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Influence of PWR Primary Coolant Environment on Corrosion Fatigue Crack Growth of Austenitic Stainless Steel

[+] Author Affiliations
David Tice, Norman Platts, Keith Rigby, John Stairmand

Serco Assurance, Warrington, UK

David Swan

Rolls-Royce, Derby, UK

Paper No. PVP2005-71563, pp. 193-205; 13 pages
doi:10.1115/PVP2005-71563
From:
  • ASME 2005 Pressure Vessels and Piping Conference
  • Volume 1: Codes and Standards
  • Denver, Colorado, USA, July 17–21, 2005
  • Conference Sponsors: Pressure Vessels and Piping Division
  • ISBN: 0-7918-4186-3 | eISBN: 0-7918-3763-7
  • Copyright © 2005 by ASME

abstract

The rate of growth of flaws in reactor circuit components by fatigue is usually determined using the reference crack growth curves in Section XI of the ASME Boiler and Pressure Vessel Code. These curves describe the rate of crack propagation per cycle (da/dN) as a function of the applied stress intensity factor range (ΔK). No reference curves for water-wetted defects in austenitic stainless steels are currently available. This paper describes the results of testing of Type 304L stainless steel in simulated PWR primary coolant over a range of temperatures and mechanical loading conditions. The data on wrought stainless steel presented in this paper demonstrate that crack growth rates can be significantly enhanced by the PWR primary environment at temperatures between 150°C and 300°C. The degree of enhancement increases significantly with reducing loading frequency and decreases with decreasing water temperature. The environmental influence on fatigue is also smaller at very high R ratio (≥0.85). At long rise times the maximum enhancement of crack growth rate over inert crack growth rates was between 1 and 2 orders of magnitude at 250–300°C. However there is evidence that at very long rise times the environmental effect starts to decrease again. The conditions under which this occurs are influenced by temperature and water flowrate, with turbulent flow conditions appearing to have a limited beneficial effect. Due to the strong time dependence of crack growth rate, the data are best rationalized using a time domain (ei ) approach.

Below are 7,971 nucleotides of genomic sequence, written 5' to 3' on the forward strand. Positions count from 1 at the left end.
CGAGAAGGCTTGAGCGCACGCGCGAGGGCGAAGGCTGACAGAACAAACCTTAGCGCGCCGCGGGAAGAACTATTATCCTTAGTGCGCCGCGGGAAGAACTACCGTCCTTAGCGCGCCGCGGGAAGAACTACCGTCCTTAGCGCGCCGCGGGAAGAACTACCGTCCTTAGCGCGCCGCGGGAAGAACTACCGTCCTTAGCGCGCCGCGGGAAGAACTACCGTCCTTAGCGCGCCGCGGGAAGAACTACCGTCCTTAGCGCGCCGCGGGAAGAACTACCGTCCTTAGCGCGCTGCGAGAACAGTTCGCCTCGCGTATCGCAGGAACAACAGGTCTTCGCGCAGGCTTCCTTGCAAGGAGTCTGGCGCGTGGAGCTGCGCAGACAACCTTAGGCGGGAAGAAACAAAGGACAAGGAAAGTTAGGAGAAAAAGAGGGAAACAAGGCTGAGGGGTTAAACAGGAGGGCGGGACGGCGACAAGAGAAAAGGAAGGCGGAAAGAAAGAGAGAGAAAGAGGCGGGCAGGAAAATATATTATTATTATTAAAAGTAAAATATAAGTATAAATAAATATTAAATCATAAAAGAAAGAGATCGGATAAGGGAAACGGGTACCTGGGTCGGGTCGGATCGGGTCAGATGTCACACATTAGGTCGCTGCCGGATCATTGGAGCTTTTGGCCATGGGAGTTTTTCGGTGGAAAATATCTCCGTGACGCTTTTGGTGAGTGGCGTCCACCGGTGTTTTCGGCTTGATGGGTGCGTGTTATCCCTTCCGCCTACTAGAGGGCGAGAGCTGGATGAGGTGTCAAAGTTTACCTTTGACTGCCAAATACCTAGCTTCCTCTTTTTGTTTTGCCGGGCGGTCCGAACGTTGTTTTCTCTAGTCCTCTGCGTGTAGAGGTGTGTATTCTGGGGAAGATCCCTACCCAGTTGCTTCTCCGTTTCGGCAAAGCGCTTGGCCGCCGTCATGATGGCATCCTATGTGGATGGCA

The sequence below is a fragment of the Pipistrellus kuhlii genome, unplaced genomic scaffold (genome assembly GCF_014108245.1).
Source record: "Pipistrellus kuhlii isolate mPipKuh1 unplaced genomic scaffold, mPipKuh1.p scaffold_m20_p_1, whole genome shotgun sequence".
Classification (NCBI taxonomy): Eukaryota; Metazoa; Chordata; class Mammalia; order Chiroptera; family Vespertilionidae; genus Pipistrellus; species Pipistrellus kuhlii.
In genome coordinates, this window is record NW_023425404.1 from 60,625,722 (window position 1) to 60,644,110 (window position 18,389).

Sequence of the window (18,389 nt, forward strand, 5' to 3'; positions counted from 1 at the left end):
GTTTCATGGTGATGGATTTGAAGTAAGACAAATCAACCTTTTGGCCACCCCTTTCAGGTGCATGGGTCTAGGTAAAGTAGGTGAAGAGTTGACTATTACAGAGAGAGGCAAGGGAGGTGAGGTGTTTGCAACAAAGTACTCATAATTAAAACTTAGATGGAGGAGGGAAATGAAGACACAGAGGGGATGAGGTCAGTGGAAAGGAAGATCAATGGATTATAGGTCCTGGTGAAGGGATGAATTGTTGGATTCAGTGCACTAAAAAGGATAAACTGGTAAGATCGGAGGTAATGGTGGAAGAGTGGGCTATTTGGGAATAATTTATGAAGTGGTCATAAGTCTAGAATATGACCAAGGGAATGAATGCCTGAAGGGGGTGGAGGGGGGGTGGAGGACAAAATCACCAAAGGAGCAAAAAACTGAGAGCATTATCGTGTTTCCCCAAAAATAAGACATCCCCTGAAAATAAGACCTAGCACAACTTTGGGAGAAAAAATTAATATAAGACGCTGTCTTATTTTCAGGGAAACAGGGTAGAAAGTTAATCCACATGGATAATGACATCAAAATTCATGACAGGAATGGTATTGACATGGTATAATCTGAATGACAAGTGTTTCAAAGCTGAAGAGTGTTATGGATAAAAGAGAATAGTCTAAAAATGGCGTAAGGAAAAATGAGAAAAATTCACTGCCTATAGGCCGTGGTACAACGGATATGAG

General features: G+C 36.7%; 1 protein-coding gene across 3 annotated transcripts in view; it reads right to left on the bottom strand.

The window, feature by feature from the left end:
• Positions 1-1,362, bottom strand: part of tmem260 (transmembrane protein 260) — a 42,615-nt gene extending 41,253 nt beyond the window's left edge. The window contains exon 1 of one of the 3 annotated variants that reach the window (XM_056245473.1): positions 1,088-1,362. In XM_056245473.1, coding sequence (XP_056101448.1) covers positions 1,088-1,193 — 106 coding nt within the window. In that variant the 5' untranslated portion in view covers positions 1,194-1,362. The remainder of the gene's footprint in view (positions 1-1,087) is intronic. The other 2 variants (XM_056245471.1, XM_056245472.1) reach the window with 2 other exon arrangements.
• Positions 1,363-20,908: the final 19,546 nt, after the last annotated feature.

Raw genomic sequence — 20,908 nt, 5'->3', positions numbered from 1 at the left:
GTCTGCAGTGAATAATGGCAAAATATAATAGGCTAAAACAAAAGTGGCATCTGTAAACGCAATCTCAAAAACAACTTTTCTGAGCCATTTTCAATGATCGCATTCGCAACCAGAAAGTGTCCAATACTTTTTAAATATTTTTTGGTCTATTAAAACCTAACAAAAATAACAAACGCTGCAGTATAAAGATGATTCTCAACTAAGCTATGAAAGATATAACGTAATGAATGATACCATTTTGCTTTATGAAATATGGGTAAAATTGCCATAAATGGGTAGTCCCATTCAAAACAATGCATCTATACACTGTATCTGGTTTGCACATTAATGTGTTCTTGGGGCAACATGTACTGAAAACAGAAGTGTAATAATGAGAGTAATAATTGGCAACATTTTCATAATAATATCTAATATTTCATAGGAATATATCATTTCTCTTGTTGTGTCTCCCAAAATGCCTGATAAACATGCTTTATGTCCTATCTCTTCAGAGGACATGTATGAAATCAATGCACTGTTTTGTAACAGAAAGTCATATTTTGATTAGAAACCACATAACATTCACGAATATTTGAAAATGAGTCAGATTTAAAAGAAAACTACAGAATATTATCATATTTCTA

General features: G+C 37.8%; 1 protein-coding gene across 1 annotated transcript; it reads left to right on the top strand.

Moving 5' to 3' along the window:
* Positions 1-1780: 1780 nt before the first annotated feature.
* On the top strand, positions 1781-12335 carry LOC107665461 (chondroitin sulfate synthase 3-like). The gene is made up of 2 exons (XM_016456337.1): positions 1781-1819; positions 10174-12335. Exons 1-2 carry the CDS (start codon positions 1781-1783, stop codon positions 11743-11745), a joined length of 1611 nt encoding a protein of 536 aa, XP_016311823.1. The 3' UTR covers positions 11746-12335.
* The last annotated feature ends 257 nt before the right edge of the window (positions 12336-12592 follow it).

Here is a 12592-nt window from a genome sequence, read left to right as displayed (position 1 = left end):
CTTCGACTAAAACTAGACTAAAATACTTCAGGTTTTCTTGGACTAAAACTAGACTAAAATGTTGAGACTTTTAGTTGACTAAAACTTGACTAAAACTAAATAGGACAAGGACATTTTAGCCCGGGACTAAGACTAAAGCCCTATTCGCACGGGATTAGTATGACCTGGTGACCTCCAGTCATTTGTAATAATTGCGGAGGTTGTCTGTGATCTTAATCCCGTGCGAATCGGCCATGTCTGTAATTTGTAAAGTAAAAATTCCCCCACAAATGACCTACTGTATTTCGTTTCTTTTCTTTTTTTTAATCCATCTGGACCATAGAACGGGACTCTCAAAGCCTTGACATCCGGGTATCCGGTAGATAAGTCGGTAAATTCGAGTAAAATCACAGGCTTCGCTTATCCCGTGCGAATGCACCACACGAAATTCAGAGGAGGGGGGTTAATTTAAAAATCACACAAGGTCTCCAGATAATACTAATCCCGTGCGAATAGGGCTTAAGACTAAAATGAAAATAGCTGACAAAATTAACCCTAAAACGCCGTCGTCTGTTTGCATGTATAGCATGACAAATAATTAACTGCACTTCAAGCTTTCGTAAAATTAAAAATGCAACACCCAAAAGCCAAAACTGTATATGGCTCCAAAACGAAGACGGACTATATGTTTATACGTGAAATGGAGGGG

Copyright © 2005 by ASME

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